With more than two decades of experience peddling authentic Korean cuisine, the culinary whizzes at Gammeeok ladle out a cornucopia of tempting appetizers and traditional beef entrees. Shared starters of freshly steamed dumplings and flaky seafood pancakes commence duos' chew-a-thons and competitions in napkin folding. Grilled beef short ribs arrive to tables backed by special soy sauce, and twosomes can accompany their meal with BYOB drinks and liquefied poltergeists. On Tuesday and Friday nights, live jazz seasons the air as moonlight streams in through Gammeeok's vast floor-to-ceiling windows.
Lined with busy shops bearing Korean-language signs, Palisades Park's Broad Avenue is the "epicenter of life in Korean New Jersey," according to food blog Serious Eats. Nestled on this bustling strip is Hanbat Restaurant, the sister location of the Michelin-recommended Manhattan eatery of the same name. Hanbat's menu reveals its chefs' commitment to traditional Korean cuisine: iconic ingredients like kimchi and L.A. kalbi or marinated beef short ribs help chefs add their distinctive flavors to select dishes, and the barbecue section spotlights everything from grilled brisket to duck. The dishes' presentation also adds to this deeply rooted sense of authenticity: in addition to serving rice in hot stone bowls, chefs also stir-fry a couple of entrees tableside, incorporating pork belly, vegetables, and a choice of seafood into the mix.
UFC’s lightly fried, thoroughly crispy, delicately sauced Korean-style fried chicken has been both praised and profiled by the New York Times and New York Magazine. Fresh cuts of meat fry in oil free of trans fat and cholesterol, pulling out the fat in the skin and leaving each piece without the build-up of grease that makes American fried chicken so difficult to properly throw. The resulting crunchy exterior gets doused in a coat of one of four sauces, including traditional Korean soy garlic or tangy American barbecue mustard.
Korean Express’s ensemble of chefs sears traditional eats on hot stones, filling the shop with a piquant bouquet of steam. In the bustling kitchen, fingers fly as they prepare a variety of time-honored dishes such as hot-stone bibimbap and savory seaweed rice rolls that only respond to questions when addressed by their Korean name, kimbap. Proof of the kitchen’s dedication to the region's culinary traditions is evident in the use of established ingredients including sweet-potato noodles, kimchi, and handmade boiled dumplings that don't require a chopsticks-to-fork converter.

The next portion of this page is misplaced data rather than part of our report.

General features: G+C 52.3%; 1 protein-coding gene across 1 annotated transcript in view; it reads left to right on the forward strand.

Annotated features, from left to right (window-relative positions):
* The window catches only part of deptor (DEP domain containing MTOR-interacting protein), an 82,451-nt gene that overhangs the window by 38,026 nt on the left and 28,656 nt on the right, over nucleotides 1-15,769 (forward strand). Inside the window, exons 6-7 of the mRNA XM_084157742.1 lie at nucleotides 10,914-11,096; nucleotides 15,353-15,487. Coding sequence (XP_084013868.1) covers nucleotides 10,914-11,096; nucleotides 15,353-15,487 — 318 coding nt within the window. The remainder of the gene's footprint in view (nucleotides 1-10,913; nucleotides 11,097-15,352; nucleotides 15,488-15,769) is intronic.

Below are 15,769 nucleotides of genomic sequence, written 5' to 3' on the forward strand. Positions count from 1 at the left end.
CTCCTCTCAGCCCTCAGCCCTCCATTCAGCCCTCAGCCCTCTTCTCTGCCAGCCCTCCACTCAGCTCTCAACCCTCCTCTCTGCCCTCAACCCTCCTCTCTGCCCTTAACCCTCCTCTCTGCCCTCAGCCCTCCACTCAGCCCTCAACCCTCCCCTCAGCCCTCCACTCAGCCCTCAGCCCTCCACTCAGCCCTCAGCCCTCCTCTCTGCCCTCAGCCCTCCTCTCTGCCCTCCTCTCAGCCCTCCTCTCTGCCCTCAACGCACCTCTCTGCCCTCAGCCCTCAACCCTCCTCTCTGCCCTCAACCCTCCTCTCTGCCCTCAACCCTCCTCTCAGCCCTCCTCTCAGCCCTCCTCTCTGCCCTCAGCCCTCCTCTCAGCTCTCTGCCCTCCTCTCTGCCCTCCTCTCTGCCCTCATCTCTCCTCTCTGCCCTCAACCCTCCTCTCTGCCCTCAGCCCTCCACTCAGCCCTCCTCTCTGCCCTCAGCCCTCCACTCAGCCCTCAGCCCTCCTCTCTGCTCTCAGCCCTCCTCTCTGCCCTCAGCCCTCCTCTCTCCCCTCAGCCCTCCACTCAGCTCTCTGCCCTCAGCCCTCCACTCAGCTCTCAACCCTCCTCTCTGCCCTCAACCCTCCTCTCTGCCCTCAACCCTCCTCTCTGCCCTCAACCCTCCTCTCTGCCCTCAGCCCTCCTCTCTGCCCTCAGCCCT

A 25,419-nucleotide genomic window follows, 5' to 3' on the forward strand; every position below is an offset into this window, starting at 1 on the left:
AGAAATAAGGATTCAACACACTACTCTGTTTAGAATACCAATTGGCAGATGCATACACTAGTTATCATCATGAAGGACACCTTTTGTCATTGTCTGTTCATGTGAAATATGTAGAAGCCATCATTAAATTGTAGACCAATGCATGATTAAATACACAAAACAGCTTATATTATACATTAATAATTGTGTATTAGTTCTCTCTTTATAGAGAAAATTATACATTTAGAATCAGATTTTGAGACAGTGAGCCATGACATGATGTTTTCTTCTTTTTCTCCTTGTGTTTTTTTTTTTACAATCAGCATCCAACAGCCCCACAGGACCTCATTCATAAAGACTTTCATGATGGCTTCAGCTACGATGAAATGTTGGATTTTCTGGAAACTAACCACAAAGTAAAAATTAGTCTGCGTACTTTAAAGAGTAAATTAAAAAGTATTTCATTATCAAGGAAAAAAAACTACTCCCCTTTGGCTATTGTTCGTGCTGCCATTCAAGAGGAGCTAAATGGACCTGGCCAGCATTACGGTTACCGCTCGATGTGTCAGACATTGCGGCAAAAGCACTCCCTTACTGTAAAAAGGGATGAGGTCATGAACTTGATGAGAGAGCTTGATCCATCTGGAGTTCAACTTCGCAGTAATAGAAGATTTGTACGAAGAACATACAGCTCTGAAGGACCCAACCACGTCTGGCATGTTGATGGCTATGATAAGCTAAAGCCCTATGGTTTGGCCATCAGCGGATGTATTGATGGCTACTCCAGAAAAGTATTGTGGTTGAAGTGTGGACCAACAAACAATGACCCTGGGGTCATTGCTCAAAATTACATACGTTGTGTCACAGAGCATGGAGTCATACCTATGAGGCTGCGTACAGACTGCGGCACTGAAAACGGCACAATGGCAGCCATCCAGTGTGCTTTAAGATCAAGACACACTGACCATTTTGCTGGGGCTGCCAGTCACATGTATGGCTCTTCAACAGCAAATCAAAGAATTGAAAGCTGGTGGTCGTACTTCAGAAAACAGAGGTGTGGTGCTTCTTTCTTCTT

Chom Chom's chefs serve up authentic Korean entrees, sushi rolls, and shareable Korean small plates, or kapas, in a chic, modern restaurant. Nimble fingers stuff homemade dumplings, and a stone bowl of dolsot bibimbap arrives to the table crowned with a fried egg. The 5,000-square-foot eatery rambles over two floors and seats 120 diners, whose optic appetites are sated by walls bedecked with yellow horizontal light fixtures and backlit cross-sections of tofu tree. Signature cocktails flood martini glasses with flavors such as green tea, lychee, and traditional soju as wooden spoons and chopsticks at each place setting lie in wait of post-meal stilt races.
Bon Chon Midtown's enticing menu of Asian fusion fare entertains taste buds with a tantalizing spread of fresh local veggies, juicy cuts of chicken and short rib, fresh seafood, and eclectic cocktails. The restaurant's signature Korean-style fried chicken dances across palates with the wholesome flavor of vegetarian-fed poultry free from hormones, antibiotics, or opinions about whether the egg preceded it. As guests sip specialty soju cocktails or frosty draft beers, they can admire Bon Chon Midtown's ultramodern décor, which showcases onyx-black tabletops and pristine white furnishings.